Counting Nests of Shags With YOLO To Assess the Wellbeing of the Antarctic Ecosystem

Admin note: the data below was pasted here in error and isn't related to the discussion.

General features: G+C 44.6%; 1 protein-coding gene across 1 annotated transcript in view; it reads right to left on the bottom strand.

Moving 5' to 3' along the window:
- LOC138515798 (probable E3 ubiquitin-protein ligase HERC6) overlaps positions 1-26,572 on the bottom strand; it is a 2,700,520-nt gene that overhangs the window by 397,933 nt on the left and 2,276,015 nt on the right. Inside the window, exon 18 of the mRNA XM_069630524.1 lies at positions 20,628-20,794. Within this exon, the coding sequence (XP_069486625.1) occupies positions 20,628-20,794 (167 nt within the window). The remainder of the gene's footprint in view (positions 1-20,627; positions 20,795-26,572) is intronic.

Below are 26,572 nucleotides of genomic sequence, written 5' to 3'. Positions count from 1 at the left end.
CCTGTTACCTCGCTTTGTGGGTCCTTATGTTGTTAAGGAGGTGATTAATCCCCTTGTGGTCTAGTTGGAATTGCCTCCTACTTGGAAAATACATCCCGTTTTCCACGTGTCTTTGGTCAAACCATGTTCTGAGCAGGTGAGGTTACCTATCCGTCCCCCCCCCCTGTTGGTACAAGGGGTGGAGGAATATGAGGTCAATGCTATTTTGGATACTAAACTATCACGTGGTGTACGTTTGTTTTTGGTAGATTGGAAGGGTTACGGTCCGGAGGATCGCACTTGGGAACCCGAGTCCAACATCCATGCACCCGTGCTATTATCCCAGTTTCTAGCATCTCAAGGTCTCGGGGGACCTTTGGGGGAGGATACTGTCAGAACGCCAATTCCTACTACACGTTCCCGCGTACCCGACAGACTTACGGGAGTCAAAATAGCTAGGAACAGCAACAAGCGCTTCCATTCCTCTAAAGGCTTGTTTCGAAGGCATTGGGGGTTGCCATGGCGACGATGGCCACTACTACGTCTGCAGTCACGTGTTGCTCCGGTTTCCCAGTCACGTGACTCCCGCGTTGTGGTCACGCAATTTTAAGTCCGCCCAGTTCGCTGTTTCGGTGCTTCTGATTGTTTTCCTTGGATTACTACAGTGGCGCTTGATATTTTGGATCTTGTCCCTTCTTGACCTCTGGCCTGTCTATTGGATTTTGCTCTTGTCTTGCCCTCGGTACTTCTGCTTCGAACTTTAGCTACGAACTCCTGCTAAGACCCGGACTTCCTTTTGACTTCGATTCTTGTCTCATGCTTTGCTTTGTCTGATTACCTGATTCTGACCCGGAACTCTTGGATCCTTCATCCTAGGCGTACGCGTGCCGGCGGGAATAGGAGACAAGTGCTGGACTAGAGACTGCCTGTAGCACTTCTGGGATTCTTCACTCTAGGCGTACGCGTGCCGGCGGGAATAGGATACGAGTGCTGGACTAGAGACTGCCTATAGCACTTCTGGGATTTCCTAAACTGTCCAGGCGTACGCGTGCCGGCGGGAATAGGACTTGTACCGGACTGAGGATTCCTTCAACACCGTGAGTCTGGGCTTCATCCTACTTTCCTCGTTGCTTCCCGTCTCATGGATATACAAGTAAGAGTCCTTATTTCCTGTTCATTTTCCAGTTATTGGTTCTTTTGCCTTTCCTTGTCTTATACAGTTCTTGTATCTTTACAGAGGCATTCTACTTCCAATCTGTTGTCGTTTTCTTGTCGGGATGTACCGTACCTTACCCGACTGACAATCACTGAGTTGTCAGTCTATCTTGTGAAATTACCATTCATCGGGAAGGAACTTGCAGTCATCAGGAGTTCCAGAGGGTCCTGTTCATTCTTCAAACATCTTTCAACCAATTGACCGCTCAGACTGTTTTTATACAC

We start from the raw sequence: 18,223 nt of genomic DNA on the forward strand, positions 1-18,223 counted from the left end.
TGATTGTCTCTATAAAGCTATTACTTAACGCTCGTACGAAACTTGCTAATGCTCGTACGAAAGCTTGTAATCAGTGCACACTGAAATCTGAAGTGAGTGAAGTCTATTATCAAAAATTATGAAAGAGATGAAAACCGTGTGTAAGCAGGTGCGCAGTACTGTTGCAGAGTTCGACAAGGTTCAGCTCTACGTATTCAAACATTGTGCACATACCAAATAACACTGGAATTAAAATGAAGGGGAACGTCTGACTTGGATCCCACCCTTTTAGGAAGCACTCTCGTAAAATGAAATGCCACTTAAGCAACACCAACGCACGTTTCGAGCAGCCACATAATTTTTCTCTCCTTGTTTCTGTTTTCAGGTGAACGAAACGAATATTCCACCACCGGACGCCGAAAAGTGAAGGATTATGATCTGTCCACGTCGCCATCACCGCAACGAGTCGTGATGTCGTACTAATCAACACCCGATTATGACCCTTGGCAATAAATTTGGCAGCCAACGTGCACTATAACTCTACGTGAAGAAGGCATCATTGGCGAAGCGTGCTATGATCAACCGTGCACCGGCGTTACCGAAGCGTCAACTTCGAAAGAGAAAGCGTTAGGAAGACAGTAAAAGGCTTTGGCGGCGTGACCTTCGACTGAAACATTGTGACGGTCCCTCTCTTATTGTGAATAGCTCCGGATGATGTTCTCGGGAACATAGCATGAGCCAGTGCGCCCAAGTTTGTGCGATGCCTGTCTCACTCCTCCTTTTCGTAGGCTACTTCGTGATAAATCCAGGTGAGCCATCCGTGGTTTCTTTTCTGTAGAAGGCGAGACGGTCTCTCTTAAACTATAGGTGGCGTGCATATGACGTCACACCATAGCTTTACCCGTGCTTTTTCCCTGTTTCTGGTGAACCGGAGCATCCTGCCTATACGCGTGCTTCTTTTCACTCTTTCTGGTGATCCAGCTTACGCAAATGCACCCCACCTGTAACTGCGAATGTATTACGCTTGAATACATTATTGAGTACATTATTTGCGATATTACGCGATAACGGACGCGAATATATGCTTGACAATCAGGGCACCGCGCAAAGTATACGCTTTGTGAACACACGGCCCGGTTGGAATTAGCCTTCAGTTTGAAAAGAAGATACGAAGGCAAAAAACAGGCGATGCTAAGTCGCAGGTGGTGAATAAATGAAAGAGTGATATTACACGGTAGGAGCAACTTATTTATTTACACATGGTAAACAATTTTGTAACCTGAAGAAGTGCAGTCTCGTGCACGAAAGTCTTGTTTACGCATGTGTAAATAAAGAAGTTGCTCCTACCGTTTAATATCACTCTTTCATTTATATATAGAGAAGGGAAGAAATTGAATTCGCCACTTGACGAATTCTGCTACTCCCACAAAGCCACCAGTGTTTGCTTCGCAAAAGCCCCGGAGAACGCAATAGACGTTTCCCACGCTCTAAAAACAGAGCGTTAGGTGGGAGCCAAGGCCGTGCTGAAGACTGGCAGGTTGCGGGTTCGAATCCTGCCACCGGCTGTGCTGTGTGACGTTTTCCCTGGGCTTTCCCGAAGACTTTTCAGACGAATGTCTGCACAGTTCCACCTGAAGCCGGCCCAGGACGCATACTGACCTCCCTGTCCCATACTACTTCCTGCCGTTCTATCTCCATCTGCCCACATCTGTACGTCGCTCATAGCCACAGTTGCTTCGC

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<a href="" target="_blank" rel="noopener">Appsilon's ML Team</a> recently partnered with ecologists at <a href="" target="_blank" rel="nofollow noopener">the Arctowski Polish Antarctic Station</a> managed by <a href="" target="_blank" rel="nofollow noopener">IBB PAS</a>. The scientists here are focusing on monitoring the Antarctic ecosystem, flying drones to capture images of the precious polar wildlife. There are many possible fronts on which we hope to collaborate in the future. Still, to start the collaboration, we have decided to test if computer vision techniques can be used to automate the counting of cormorant (shag) nests in drone imagery. <img class="wp-image-15903 size-full" src="" alt="Image 1 - An overview of the Arctowski station - a year round research facility in the Antarctic, run by IBB PAS (Photo by Marek Figielski)" width="1280" height="401" /> Image 1 - An overview of the Arctowski station - a year-round research facility in the Antarctic, run by IBB PAS (Photo by Marek Figielski) <i>This article was co-authored by Appsilon's ML Lead <a href="" target="_blank" rel="noopener">Jędrzej Świeżewski</a> and Katarzyna Fudala from <a href="" target="_blank" rel="nofollow noopener">IBB PAS</a>.</i> Table of contents: <ul><li><a href="#introduction">What are Antarctic Shags?</a></li><li><a href="#the-importance">Why are Shags (Cormorants) Important in Antarctica?</a></li><li><a href="#why-drones">Why use Drones for Antarctic Shag Ecological Surveys?</a></li><li><a href="#identifying-birds">Identifying Antarctic Birds - (Not Always) Black and White</a></li><li><a href="#identifying-nests">Identifying Nests of Antarctic Birds</a></li><li><a href="#machine-learning">Antarctic Bird Nests and Object Detection - A Case for Machine Learning</a></li><li><a href="#yolo">Applying YOLO Object Detection: A Custom Measure of Success</a></li><li><a href="#highlights">Highlights of the Results</a></li><li><a href="#summary">Summary</a></li></ul> <hr /> <h2 id="introduction">What are Antarctic Shags?</h2> The Antarctic shag (Leucocarbo bransfieldensis) is the southernmost of the world's cormorant species and its population (&lt; 12,000 pairs) is restricted to the Antarctic Peninsula, the South Shetland archipelago, and Elephant Island. <img class="size-full wp-image-15905" src="" alt="Image 2 - Antarctic shag colony on the Shag Rock island, picture courtesy of Department of Antarctic Biology, IBB PAS" width="1999" height="1500" /> Image 2 - Antarctic shag colony on the Shag Rock island, picture courtesy of Department of Antarctic Biology, IBB PAS It is the only flying bird of the Antarctic Peninsula region that predates near-exclusively on fish, requiring plunge diving to the bottom near the shore; thus, the bird occupies the niche of a major predator of demersal fish. <h3>Just how deep can Cormorants dive?</h3> The maximum diving depth and duration for the Antarctic shag is <a href="" target="_blank" rel="nofollow noopener">truly impressive</a>. When hunting for fish they can submerge more than 110 m deep and spend five and a half minutes diving! It is the deepest and longest-duration record for any flying bird in Antarctica. <h2 id="the-importance">Why are Shags (Cormorants) Important in Antarctica?</h2> In the Southern Ocean surrounding Antarctica, several unique species (e.g. the Patagonian toothfish or krill) are harvested in commercial fisheries managed by the Convention for the Conservation of Antarctic Marine Living Resources (<a href="" target="_blank" rel="nofollow noopener">CCAMLR</a>). For the fishery to serve its purpose it has to be managed sustainably. Sustainable fishing means leaving enough fish in the ocean so that they can survive and reproduce to provide enough food for other animals that depend on them. The CCAMLR sets limits to determine how much can be harvested each year to minimize the negative impact on the ecosystem. To decide how much fish can be taken out of the ocean without disrupting the population, scientists estimate how much biomass of any particular species there is. The problem is, we cannot simply count fish in the ocean so the population sizes are estimated based on careful monitoring and interpretation of the data arising from it. The monitoring is focused on a few selected indicator species, which are most likely to respond to changes in the ecosystem. Cormorants are one of these indicator species, making them vital to monitoring shifts in the ecosystem. <h3>What makes Antarctic shags a good indicator species?</h3> Following the decline of seal and whale populations prior to 1970, demersal fish stocks were depleted in the South Shetland Islands by industrial fishing during the 70s to early 80s. Since 1982, the fisheries are regulated by CCAMLR and many were closed due to overexploitation. At the same time, a marked decline in the Antarctic shag breeding population has been recorded. The undeniable link between the condition of the shag population and its prey makes it the only non-krill-dependent species on the list of CCAMLR indicators. Antarctic shags' diet, as well as, e.g., the size of the breeding population are used to monitor changes in coastal fish population and enrich the biomonitoring of living marine resources. <h2 id="why-drones">Why use Drones for Antarctic Shag Ecological Surveys?</h2> Scientists from the Department of Antarctic Biology, IBB PAS are using drones to survey the size of the Antarctic shag population, which, as prof. Robert Bialik, Head of the Department, points out, "<i>is a more accurate method, less invasive for the animals and does not require human presence in the colony area</i>". However, counting cormorant nests in aerial photographs is not a simple task. Antarctic shags very often nest in mixed colonies with chinstrap penguins, requiring a lot of effort and patience to find their nests among hundreds or even thousands of penguin nests. <h3>Remotely sensed imagery and computer vision</h3> Katarzyna Fudala, an ecological monitoring specialist at the Department of Antarctic Biology, emphasized that adapting computer vision techniques capable of automatically detecting cormorant nests would be a significant improvement for scientists involved in Antarctic shags research based on aerial photogrammetry. An efficient object detection model could not only save scientists' time, but as shown below, could find nests the scientists miss. Sound science is vital for improving our understanding of the Antarctic ecosystem and for sustainable management of living marine resources. <h2 id="identifying-birds">Identifying Antarctic Birds - (Not Always) Black and White</h2> The difference in morphology between shags and penguins seems obvious. <img class="size-full wp-image-15907" src="" alt="Image 3 - Morphology difference between shags and penguins" width="1317" height="1999" /> Image 3 - Morphology difference between shags and penguins But when we look at both species from a distance... <img class="size-full wp-image-15909" src="" alt="Image 4 - Morphology difference from a distance" width="1999" height="1336" /> Image 4 - Morphology difference from a distance And in particular from a bird's-eye view (or, to be more precise, from a drone's-flight perspective)... <img class="size-full wp-image-15911" src="" alt="Image 5 - Morphology difference from a drone's flight perspective" width="1999" height="1414" /> Image 5 - Morphology difference from a drone's flight perspective The obvious differences appear to be blurring and the ubiquitous black and white come to the fore- the colors being part of the adult plumage of both species. <h3>Why are Antarctic birds black and white?</h3> The black and white plumage of these birds is not an evolutionary accident and is related to the ocean-dependent lifestyle of both species - birds use countershading to camouflage themselves from potential predators. When seen from below, a white belly blends in with light-filled surface waters while from above a black back merges with the dark abyss of the ocean. <h2 id="identifying-nests">Identifying Nests of Antarctic Birds</h2> Fortunately, the obvious difference in the nest styles of the two species is particularly evident in aerial images. Antarctic shags build impressive nest structures from algae and feathers fused with feces, while chinstrap penguin nests consist of small pebbles painstakingly collected by their owners before breeding. However, nest recognition is also not straightforward - a shag colony, especially one mixed with penguins, undergoes a number of visual transformations during the season related to breeding phenology (figure below): incubation (a), presence of chicks in the nests (b) or fledglings scattered around the nest (c). Moreover, the nest and its surroundings look very different during the breeding (a-c) and in the post-breeding (d) season, and the level of difficulty in identifying nests on orthophotos depends on a number of factors such as the presence of snow or lighting conditions. <img class="size-full wp-image-15913" src="" alt="Image 6 - Colony visual transformations during the season" width="1999" height="1414" /> Image 6 - Colony visual transformations during the season <h2 id="machine-learning">Antarctic Bird Nests and Object Detection - A Case for Machine Learning</h2> Rather quickly into the discussions we realized that the data collected and used by the scientists could be transformed in a way ideal for training object detection models. We found several key factors which made this a good case to study for machine learning. If you're wondering if machine learning could be applied in your research see if the following also apply to your case: <ol><li>There were multiple images available, spanning all the seasons and phases of the lifecycle of shags.</li><li>Images came from three distinct locations - perfectly suited for splitting the data geographically, ensuring and assessing the robustness of our models.</li><li>The images were of very high spatial resolution (ranging from ~6mm per pixel to 2.5cm per pixel). These are resolutions 10-50x better than the best satellite imagery currently available to the public!</li><li>Each image was geolocated, which allowed us to study the nests and performance of our models over time.</li><li>The individual nests of the cormorants were marked and geolocated. With a rather constant physical size (roughly 0.5m in diameter), the point markings could easily be translated into bounding boxes.</li></ol> <img class="wp-image-16174 size-full" src="" alt="One of the islands hosting a colony of Antarctic shags and a colony of chinstrap penguins. Image courtesy of Department of Antarctic Biology, IBB PAS" width="894" height="642" /> One of the islands hosts a colony of Antarctic shags and a colony of chinstrap penguins. Image courtesy of Department of Antarctic Biology, IBB PAS <h2 id="yolo">Applying YOLO Object Detection: A Custom Measure of Success</h2> We formulated the machine learning problem to be a case of object detection as it seemed the latest installments of the <a href="" target="_blank" rel="noopener">YOLO family of models</a>, such as YOLOv6 would work well on the data. However, in this case, we weren't so much interested in the precise sizes of the nests but rather in the presence or absence of them. So, we developed a custom way of assessing the detections based on the confidence of the prediction and the level of overlap with the ground truth. The metric is defined as follows: <ul><li>We accept only predictions with a confidence score above a certain fixed threshold.</li><li>We look at predictions that overlap with a nest above a certain threshold of their area</li><li>If a given nest is covered by predictions above a certain threshold of its area we count this as a True Positive - a correct detection of a nest (this is important as we tile the large maps both for the training of models and inference).</li><li>Nests not covered enough are counted as missed - False Negatives.</li><li>Predictions not aligned enough with any nest are counted as False Positives.</li></ul> <h2 id="highlights">Highlights of the Results</h2> Several approaches could be considered, but we have decided to try one of the most demanding for any model. We picked a single image from a relatively large colony of shags (having ~250 nests) and trained an object detection model on it. Using a few neat tricks on the way we got the model to perform very well on the training colony. <img class="size-full wp-image-15917" src="" alt="Image 8 - An Antarctic island as seen from a drone. Nests of cormorants are marked with blue dots, the predictions of our model are marked with green boxes. The predictions are very good" width="1336" height="901" /> Image 8 - An Antarctic island as seen from a drone. Nests of cormorants are marked with blue dots, the predictions of our model are marked with green boxes. The predictions are very good Clearly, the predictions only appeared within the colony, e.g., no penguin nests were misidentified as shag nests. Several nests were missed, and in a few cases, the model saw nests that were not initially marked by experts. In fact, some of such cases were reconsidered and led to a correction of the labels! <blockquote><i>"We are impressed with the results and high quality that Appsilon was able to produce in a small amount of time. Appsilon's ML technique has great potential to shift the way we monitor Antarctic fauna in the future."</i> -- <b>Robert Bialik</b>, Head of Antarctic Biology Department, Prof. of Institute of Biochemistry and Biophysics PAS</blockquote> <img class="size-full wp-image-15919" src="" alt="Image 9 - Close-ups of the above image, highlighting how challenging a task the model had to face" width="1531" height="703" /> Image 9 - Close-ups of the above image, highlighting how challenging a task the model had to face The examples show many correct predictions, as well as, both a missed nest (left) and individual predictions of nests not initially labeled as such (both). The real test came when we applied the model trained on a single image from a single colony to images of colonies kilometers away from the first (20 and 40 kilometers to be exact): <img class="size-full wp-image-15921" src="" alt="Image 10 - The results on data never seen by the model, showing very good performance" width="1163" height="720" /> Image 10 - The results on data never seen by the model, showing very good performance Notice the correctly identified cormorant nest which lies within the penguin colony - in the lower part of the middle section of the image. <img class="size-full wp-image-15923" src="" alt="Image 11 - Good performance of the model on unseen data - another example" width="727" height="662" /> Image 11 - Good performance of the model on unseen data - another example <hr /> <h2 id="summary">Summary of Counting Nests of Antarctic Birds with YOLO</h2> In this project, we combined unique and important research data with the latest object detection techniques. Already the first iterations of the effort led to very promising results, potentially shifting the way monitoring Antarctic fauna is perceived in the ecological community and opening a new and important door to an improved understanding of the ecosystem of the Antarctic. A paper explaining the details of the method, quantifying the results, and exploring their limitations is in preparation. Last but not least, this project was run as part of the <a href="" target="_blank" rel="noopener">Data for Good</a> program at Appsilon. Want to see how AI, computer vision, and machine learning models can help your projects? <a href="" target="_blank" rel="noopener">Reach out to us</a> to learn more about computer vision and machine learning solutions and discuss a possible collaboration!